THE “dead domestic worker” scam has once again surfaced in the Upper Highway area, and the South Africa Community Action Network (SA Can) warns residents not to become victims.
SA Can’s Brian Jones said residents would receive a phone call from an individual who claims to be a relative of their domestic worker.
“They tell you that your employee has died and they need money for the funeral. During this time it is usually difficult to contact the domestic worker, particularly if your only point of communication is a cellphone.
“During the call, the fraudster will provide you with an account into which the money must be deposited. Once you have done so, the fraudster will simply disappear with the money. The only recourse that victims of this con-game have is to open a case of fraud at their police station, so it would clearly be preferable if people weren’t fooled at all.”
The way it works is that con artists target domestic workers and will either befriend them or eavesdrop on their conversations in taxis and shebeens - these are just two of many underhanded methods. They try to discover the employer’s name and contact information. The more details they can get the more convincing the lie. It is essential to instruct your staff not to divulge this information in public or among friends.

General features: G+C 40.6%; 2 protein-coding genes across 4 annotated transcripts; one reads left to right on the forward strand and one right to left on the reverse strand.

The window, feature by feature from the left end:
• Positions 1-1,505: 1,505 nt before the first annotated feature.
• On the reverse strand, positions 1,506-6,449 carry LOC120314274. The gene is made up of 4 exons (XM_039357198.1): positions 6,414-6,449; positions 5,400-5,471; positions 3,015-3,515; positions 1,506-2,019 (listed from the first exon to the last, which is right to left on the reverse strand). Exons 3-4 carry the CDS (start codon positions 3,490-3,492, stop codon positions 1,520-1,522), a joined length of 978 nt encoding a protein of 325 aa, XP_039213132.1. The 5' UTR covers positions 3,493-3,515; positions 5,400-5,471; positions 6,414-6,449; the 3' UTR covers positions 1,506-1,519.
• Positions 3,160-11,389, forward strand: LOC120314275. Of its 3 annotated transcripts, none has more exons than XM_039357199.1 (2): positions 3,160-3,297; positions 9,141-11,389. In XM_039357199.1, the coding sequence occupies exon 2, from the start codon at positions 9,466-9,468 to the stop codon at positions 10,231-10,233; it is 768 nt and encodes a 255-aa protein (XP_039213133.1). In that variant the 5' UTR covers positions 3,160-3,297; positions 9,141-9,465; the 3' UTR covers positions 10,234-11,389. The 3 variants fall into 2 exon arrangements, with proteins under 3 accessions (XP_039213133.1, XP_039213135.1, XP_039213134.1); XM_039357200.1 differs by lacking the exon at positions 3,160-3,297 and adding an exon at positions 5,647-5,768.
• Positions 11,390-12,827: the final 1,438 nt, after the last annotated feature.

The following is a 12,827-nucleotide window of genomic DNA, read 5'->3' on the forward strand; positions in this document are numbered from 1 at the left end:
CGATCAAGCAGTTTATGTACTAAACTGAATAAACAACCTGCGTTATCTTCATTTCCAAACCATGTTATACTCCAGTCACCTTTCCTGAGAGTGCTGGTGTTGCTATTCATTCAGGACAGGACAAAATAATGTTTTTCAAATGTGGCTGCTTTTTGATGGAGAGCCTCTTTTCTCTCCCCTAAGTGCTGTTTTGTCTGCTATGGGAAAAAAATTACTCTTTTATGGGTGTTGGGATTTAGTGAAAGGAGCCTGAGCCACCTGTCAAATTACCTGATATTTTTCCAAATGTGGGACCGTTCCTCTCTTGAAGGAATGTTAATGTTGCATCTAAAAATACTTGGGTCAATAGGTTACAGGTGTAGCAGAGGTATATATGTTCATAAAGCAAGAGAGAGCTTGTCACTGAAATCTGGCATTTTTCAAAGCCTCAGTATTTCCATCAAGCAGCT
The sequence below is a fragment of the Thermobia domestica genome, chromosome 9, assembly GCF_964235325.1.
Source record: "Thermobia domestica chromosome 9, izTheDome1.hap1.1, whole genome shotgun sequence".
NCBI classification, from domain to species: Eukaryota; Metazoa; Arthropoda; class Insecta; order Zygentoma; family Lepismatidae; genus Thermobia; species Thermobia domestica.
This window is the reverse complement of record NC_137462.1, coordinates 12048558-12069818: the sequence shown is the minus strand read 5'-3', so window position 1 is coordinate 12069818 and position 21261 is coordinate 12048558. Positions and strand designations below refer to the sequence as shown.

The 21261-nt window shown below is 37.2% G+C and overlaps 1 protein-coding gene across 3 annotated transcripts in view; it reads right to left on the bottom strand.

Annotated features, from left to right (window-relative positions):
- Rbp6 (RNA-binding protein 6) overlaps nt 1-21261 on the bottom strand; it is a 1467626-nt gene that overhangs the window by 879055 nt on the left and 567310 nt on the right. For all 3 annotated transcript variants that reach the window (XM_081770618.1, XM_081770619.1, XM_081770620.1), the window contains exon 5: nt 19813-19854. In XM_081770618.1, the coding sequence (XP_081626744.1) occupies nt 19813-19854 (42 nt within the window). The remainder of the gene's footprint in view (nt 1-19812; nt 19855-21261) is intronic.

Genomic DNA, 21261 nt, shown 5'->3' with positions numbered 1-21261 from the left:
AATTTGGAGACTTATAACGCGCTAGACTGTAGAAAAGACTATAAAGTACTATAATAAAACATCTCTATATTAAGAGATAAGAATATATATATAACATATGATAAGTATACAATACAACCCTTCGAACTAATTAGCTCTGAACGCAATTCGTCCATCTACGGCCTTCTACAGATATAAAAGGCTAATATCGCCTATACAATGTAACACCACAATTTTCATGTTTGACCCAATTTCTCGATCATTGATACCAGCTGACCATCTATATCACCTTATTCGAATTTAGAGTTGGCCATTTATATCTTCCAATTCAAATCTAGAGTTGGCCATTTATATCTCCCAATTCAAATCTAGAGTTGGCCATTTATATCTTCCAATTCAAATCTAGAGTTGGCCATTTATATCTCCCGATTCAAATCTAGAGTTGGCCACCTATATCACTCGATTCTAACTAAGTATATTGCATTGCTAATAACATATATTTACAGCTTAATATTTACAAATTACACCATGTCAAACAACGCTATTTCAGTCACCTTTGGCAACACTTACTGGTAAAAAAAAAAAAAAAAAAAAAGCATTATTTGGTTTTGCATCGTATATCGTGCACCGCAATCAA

Before calling you, the fraudsters will contact the domestic worker and tell her to switch her cellphone off for several hours – usually under the pretense that the network will be down for upgrades or maintenance, thereby making it impossible for the employer to contact the domestic worker during that time. This is why multiple points of contact are advised whenever possible.
Finally, and this is where common sense comes in, you should never believe anything a stranger says over the phone unless they can provide you with some kind of proof, especially when death is concerned. In the vast majority of cases, after the scam is complete, the domestic will be found in perfect health and unaware of what has transpired.
Jones said that as long as one keeps their wits about them, the chances of being tricked in this manner are very small.
“Several members have received these calls in the past few weeks, so it’s definitely something you should be aware of and share with family and friends.”